Callie planned to infiltrate a local conservative anti-immigration rally in hopes of raising awareness of Ximena’s plight as an immigrant. At the event, Callie publicly called out Shiloh (Kathryn Winslow) for citing false statistics that appeared to tie together crime and immigration and asked her, “What is an American?” After Callie’s inspirational speech, Ximena’s story was picked up by The Huffington Post. Callie once again brought justice and offered help any way she could through her voice.

Speaking Up

As Callie was about to head to the Fost & Found app launch, she found out that the non-profit organization that was handling Jack Downey’s (Tanner Buchanan) case gave his foster placement to the for-profit company Arbiter, which put Jack with the foster father who ultimately killed him. Callie’s horror deepened when she learned about Justina’s (Kelli Williams) involvement with Arbiter. At the launch event, Callie took the stage and blew the whistle on Justina in front of family, friends, and lawmakers, while making a powerful speech against the bill Justina was campaigning to pass.

Supportive Sister

It may have taken some time for her to feel a part of the family on The Fosters but when Callie was adopted by the family, she never failed to be a good sister. She was always there for her brothers and sister and always had a connection with Brandon (David Lambert). They had an on-again, off-again romantic relationship on The Fosters, which ended in Season 3 when Callie decided she needed a family more than she needed a boyfriend.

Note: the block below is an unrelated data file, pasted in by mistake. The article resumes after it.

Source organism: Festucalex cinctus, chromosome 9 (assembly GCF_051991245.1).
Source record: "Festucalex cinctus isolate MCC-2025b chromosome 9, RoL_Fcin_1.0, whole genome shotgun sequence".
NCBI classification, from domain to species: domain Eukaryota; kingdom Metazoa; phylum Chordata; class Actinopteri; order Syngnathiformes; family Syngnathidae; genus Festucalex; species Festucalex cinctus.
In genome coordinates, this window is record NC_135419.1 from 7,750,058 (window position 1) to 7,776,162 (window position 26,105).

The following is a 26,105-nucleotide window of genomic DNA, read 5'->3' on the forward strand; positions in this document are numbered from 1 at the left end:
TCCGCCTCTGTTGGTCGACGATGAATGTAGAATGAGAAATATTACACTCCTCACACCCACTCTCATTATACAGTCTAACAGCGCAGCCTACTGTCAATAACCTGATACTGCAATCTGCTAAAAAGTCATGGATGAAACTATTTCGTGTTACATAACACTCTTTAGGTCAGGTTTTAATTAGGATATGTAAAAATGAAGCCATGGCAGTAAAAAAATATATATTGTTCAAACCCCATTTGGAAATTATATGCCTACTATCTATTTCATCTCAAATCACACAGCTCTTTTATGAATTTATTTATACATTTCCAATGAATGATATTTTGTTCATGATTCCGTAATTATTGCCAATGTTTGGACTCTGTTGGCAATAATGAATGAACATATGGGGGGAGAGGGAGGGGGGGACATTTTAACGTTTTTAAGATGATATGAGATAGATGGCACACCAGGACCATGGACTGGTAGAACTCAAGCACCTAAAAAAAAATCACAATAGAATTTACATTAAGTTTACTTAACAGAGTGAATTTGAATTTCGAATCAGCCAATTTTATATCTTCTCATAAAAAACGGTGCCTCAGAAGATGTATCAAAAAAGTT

When Brandon came to visit his sisters on the spinoff, Callie reminded him they are family. The two have a close bond as siblings now and seeing Callie advise Brandon in the scene below is one of our favorites! She was meant to be an Adams Foster, and this is evident from the way she created a unique bond with all her family members.

Seeing the Good in Others

In Good Trouble Season 2, Episode 17, Callie was followed to Jamie’s apartment by a homeless man with mental health issues. She calmed him down, but she and Jamie disagreed about how to deal with it and discussed how to resolve the homeless issue. Callie understood the difficulties homeless people have to go through and condoned the man’s actions, while Jamie found him dangerous. Despite being put in danger, Callie still saw the good in the man, one of many moments we saw Callie’s kind heart.

Being Vulnerable and Strong

In Good Trouble Season 1, Episode 8, Callie opened up to Rebecca (Molly McCook) about when she was raped in hopes that she would tell her in return what Judge Handelman did to her. Rebecca said it wasn’t as bad as what she went through, but Callie told her, “All abuse is bad.” Callie had been teaching valuable lessons since the beginning of The Fosters and continued to do so on Good Trouble. Many have been encouraged and inspired by her actions and words, with Rebecca’s situation one example of Callie being vulnerable and strong enough to open up to others and fight for justice.